Worship Practices
• Baptisms, Weddings, Funerals, and Confirmation, Holy
  Communion are practiced.
• Lutherans accept two Sacraments as God-given means
  for people to receive grace from God. Baptism and Holy
  Communion are visible acts of God's love.
• In Baptism, and it can be seen more clearly in infant
  Baptism, God freely offers his grace and lovingly
  establishes a new community. It is in Baptism that
  people become members of Christ's Body on earth, the
  Church.
• In Holy Communion - often called the Lord's Supper or
  the Eucharist, those who come to the table receive in
  bread and wine the body and blood of their Lord. This
  gift is itself the real presence of God's forgiveness and
  mercy, nourishing believers in union with their Lord and
  with each other.
    How to become a Lutheran
• To become a Lutheran, only Baptism in the
  name of the Father, Son and Holy Spirit are
  needed.
• If you are Baptized in a Christian faith it will then
  only be necessary to attend a membership class
  in a Lutheran congregation and thus signify your
  desire to become a part of its community. Active
  members of other Lutheran congregations
  usually need only to transfer their membership.
       Procedure of Service
• Prelude
  – Done with organ or piano music
  – Altar boy lights the candles as part of his
    confirmation requirements.
  – Pastor walks up center aisle and does prayer
    facing the altar.
  • Welcome
    • Where the Pastor greets the congregation, and
      gives blessing on the days date, representing the
      biblical calendar.
• Brief order of confession and forgiveness,
  where everyone stands.
  – Done in the name of the Father, Son, and
    Holy Spirit.
  • After Pastor ask for blessing of the
    congregation, there is a minute of silence for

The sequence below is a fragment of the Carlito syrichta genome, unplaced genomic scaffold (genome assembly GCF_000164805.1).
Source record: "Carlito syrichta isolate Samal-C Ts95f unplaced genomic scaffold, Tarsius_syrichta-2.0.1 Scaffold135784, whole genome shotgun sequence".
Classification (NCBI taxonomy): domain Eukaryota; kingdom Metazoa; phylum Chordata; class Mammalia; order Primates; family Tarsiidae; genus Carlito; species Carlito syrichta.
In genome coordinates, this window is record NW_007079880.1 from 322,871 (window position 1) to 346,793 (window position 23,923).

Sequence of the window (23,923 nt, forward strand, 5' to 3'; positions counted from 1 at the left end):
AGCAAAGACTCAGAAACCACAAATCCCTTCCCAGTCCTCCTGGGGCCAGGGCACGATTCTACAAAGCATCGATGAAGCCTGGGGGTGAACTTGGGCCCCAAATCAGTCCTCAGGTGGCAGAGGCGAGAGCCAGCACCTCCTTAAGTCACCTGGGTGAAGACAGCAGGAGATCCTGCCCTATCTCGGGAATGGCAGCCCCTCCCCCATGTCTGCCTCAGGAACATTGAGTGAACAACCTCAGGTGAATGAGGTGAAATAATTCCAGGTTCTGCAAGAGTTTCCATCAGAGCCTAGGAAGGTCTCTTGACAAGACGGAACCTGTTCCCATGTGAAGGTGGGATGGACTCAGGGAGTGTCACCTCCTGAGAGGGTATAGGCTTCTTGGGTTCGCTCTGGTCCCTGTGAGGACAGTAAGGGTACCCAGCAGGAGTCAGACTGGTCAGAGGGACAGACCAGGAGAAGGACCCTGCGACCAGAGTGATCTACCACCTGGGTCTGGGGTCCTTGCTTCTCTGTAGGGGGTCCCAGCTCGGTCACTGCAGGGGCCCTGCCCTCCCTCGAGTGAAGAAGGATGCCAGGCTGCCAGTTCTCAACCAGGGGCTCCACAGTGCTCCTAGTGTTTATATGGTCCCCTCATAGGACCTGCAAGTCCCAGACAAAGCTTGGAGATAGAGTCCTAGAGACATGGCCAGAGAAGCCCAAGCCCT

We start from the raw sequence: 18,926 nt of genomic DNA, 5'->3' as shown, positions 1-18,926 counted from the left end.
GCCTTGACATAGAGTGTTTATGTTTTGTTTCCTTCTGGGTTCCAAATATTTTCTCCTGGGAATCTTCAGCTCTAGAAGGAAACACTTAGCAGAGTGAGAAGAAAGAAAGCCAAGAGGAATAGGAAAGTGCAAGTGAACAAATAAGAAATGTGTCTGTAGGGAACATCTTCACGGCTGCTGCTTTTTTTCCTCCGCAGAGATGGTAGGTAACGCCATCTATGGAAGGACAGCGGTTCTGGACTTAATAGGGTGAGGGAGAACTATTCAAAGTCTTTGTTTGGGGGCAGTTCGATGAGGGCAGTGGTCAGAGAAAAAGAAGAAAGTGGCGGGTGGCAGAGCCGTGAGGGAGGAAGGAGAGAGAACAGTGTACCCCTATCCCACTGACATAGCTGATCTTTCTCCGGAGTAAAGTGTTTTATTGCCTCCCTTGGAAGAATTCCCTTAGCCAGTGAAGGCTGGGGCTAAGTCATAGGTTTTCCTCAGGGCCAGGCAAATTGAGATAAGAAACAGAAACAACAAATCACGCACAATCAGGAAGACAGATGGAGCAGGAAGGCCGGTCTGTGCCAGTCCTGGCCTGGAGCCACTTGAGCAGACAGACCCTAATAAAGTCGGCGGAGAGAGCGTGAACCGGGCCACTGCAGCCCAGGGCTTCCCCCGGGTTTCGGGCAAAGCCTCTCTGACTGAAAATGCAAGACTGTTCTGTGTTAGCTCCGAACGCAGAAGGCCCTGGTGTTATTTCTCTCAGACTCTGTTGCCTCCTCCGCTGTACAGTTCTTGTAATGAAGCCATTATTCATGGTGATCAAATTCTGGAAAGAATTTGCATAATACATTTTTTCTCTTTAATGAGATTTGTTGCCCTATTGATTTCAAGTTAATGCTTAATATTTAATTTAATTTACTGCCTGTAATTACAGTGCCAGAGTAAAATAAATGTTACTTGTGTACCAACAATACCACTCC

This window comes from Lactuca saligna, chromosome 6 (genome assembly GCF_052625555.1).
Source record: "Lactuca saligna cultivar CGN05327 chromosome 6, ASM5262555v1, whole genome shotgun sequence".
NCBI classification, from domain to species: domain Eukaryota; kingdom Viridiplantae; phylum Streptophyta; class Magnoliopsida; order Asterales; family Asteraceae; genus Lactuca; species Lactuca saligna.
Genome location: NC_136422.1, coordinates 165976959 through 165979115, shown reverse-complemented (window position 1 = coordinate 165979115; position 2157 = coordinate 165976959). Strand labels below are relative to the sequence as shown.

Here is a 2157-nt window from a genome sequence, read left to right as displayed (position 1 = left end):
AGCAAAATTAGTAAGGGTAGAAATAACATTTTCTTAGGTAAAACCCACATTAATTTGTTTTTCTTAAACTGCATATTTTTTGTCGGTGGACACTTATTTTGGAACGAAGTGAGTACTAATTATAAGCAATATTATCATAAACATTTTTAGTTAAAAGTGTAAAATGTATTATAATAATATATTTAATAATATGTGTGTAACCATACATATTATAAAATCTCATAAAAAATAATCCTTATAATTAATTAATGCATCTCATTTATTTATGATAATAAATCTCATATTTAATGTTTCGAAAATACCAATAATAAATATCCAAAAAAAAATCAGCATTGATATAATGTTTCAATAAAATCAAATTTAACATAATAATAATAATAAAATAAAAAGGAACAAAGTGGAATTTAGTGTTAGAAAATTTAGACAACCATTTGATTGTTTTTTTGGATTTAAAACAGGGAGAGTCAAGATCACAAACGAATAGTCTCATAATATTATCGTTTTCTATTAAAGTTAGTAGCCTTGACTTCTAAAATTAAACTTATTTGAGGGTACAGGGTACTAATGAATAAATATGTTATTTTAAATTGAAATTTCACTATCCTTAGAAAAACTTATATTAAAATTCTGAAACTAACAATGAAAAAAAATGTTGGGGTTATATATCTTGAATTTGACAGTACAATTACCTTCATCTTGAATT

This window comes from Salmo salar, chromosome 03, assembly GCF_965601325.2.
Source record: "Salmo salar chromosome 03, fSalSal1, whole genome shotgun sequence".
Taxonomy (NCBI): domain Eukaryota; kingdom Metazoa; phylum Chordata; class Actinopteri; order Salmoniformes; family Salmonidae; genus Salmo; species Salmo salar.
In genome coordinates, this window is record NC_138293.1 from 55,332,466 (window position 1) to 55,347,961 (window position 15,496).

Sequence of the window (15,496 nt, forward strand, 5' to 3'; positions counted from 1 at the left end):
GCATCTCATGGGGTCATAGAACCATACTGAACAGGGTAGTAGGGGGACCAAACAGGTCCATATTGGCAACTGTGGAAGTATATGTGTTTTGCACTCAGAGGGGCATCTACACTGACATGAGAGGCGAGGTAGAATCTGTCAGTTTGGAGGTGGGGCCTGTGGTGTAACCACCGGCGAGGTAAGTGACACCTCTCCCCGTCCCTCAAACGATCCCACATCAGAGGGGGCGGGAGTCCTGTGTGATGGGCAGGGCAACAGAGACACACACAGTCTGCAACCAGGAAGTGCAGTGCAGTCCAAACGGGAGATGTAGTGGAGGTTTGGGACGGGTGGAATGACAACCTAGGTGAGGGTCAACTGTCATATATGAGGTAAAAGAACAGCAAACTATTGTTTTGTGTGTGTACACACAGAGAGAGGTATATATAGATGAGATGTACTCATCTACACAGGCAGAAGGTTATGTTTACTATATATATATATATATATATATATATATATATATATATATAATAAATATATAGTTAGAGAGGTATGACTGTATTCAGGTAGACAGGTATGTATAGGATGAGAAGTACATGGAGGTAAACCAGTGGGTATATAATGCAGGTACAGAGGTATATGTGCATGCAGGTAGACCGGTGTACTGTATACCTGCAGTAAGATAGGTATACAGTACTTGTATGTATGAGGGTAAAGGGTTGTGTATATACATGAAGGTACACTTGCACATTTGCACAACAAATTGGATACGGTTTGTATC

self-examination and reflection.
  • Prayer of the Day is then done.
  • First and second lesson is then done with
    Psalm (sung) in between the lessons.
• After Second lesson, a passage from the
  Holy Gospel is read.
• This is followed by the sermon in which
  the Pastor delivers from behind the pulpit.
• After the sermon the Creed is read
  – Apostles Creed is usually read, except for
    around Easter the Nicene Creed is read.
  • Then the Holy Communion is done.
  • Offering and songs are sung afterwards.
  • Offertory prayer is done.
    Benediction and Dismissal
• For ending service, they do a Great
  Thanksgiving
• Following is the Lords Prayer.
• The Pastor then gives his blessing and
  holds Communion Prayer.
• Followed by the Benediction and a
  dismissal.
Immanuel Lutheran Church (ECLA)

• ECLA (Evangelical Lutheran Church in
  America.)
• Location
  – 104 Snelling Avenue S
  – Saint Paul, MN 55105
  – Website
    • Immanuelst.paul.org
• Started by Norwegian immigrants to
  Minnesota, they start a Lutheran
  congregation.
• Started in 1871 (135th anniversary this
  year of worship and fellowship.)
• 1917- The chapel is built at it’s current site
  of Goodrich and Snelling.
• 1,012 members currently
  – Confirmation is done in 9th grade
  – Average age is 65-70
• The Church has never had a mortgage
  until now with the addition of a gathering
  area between the two buildings.




                View from Snelling Ave.
View from Goodrich Ave.

				
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posted:10/1/2012